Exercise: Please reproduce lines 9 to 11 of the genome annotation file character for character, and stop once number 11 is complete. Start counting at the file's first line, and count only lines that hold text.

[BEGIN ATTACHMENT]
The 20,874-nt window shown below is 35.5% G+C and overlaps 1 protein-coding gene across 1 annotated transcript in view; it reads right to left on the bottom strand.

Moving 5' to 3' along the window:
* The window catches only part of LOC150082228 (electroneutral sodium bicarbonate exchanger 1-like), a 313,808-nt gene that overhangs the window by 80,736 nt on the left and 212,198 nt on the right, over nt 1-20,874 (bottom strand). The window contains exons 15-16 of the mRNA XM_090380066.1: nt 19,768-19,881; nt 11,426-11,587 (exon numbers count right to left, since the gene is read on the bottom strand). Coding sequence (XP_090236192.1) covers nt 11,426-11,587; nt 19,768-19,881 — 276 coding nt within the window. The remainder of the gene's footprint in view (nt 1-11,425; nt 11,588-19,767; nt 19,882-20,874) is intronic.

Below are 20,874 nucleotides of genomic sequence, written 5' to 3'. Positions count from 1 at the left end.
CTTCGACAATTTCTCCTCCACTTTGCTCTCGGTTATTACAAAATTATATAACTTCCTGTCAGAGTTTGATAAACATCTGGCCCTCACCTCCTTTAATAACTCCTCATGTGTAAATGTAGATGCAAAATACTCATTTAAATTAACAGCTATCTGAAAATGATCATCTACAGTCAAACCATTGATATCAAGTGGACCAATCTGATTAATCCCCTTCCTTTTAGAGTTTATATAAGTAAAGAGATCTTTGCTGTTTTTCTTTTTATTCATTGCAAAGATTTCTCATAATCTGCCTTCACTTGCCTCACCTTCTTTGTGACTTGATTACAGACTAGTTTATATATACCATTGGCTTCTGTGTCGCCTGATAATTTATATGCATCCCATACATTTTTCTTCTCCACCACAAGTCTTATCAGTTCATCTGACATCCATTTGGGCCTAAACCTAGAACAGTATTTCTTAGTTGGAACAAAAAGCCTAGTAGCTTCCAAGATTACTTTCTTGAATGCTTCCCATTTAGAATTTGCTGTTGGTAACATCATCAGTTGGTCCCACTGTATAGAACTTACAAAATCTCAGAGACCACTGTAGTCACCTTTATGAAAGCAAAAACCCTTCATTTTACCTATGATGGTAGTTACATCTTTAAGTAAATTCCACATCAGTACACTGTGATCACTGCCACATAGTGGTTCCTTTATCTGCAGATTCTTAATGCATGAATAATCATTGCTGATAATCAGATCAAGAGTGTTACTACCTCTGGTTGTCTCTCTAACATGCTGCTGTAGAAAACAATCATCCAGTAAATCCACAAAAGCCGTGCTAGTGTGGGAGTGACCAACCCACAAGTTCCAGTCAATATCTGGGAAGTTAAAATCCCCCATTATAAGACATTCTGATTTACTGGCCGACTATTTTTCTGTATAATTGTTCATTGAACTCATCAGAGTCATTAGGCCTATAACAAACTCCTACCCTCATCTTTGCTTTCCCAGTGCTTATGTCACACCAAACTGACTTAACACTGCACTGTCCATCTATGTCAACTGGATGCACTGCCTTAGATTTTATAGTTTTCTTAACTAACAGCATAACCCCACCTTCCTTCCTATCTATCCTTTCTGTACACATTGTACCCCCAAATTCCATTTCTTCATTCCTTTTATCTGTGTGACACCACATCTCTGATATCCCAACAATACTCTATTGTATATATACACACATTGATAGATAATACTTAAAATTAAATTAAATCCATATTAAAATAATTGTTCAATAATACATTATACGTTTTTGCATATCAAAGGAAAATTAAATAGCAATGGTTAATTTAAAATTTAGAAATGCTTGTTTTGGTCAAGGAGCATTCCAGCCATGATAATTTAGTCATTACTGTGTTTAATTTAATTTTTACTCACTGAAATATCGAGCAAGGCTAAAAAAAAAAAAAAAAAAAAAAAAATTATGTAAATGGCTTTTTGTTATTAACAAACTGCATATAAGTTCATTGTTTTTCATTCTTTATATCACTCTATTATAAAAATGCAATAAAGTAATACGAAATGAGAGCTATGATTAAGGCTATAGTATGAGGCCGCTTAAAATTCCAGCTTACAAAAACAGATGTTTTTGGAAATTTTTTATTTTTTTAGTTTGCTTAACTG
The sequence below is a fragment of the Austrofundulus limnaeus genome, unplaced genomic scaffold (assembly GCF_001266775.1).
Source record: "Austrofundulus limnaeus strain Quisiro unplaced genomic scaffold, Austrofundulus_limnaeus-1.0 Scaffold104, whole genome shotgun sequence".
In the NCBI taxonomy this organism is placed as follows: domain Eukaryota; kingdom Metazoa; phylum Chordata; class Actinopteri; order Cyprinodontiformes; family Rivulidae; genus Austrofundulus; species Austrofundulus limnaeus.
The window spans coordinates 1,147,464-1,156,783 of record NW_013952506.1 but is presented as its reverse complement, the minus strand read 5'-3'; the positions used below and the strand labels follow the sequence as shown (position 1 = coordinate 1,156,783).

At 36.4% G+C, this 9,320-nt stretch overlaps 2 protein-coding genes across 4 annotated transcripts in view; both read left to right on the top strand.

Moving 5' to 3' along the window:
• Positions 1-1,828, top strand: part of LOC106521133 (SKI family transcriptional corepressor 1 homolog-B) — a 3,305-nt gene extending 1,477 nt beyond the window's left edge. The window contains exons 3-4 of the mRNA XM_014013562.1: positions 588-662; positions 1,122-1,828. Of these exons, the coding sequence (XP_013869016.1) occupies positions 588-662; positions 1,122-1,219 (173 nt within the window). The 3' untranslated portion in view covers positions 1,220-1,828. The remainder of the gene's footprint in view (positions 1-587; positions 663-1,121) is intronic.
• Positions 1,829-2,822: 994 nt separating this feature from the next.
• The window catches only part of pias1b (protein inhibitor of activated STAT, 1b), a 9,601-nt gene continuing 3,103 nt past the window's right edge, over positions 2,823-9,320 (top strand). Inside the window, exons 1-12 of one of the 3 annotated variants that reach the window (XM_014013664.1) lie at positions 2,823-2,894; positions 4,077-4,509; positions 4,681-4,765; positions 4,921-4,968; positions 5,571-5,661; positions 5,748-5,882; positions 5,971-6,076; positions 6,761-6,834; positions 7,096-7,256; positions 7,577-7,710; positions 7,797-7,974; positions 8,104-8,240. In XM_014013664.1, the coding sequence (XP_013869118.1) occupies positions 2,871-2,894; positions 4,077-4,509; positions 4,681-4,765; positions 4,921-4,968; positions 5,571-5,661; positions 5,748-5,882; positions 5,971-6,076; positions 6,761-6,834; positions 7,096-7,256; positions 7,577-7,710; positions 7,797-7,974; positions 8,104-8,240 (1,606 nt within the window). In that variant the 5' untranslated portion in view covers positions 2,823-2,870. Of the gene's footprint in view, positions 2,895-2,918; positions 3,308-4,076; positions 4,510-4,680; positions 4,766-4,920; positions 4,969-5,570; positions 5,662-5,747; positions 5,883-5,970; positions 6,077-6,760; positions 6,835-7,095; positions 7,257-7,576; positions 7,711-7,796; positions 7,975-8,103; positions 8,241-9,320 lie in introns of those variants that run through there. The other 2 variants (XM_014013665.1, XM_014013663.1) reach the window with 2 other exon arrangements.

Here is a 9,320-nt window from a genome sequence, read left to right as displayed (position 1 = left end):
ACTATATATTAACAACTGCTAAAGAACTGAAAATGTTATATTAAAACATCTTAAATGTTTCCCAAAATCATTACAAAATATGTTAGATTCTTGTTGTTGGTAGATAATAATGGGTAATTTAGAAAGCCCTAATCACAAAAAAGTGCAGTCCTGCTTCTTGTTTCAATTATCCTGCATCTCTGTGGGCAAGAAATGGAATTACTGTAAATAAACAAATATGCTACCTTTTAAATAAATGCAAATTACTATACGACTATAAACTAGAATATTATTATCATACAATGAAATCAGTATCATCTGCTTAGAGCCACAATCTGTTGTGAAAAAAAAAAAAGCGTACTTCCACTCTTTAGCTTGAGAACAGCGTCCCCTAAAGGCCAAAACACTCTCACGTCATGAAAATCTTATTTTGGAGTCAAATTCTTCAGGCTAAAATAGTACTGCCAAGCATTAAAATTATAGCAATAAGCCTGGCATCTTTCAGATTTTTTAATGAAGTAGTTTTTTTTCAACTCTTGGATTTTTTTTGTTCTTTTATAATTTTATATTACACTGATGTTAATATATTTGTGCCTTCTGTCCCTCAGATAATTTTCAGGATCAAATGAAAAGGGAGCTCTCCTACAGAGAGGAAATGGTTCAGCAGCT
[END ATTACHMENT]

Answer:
The window spans coordinates 1,147,464-1,156,783 of record NW_013952506.1 but is presented as its reverse complement, the minus strand read 5'-3'; the positions used below and the strand labels follow the sequence as shown (position 1 = coordinate 1,156,783).

At 36.4% G+C, this 9,320-nt stretch overlaps 2 protein-coding genes across 4 annotated transcripts in view; both read left to right on the top strand.

Moving 5' to 3' along the window: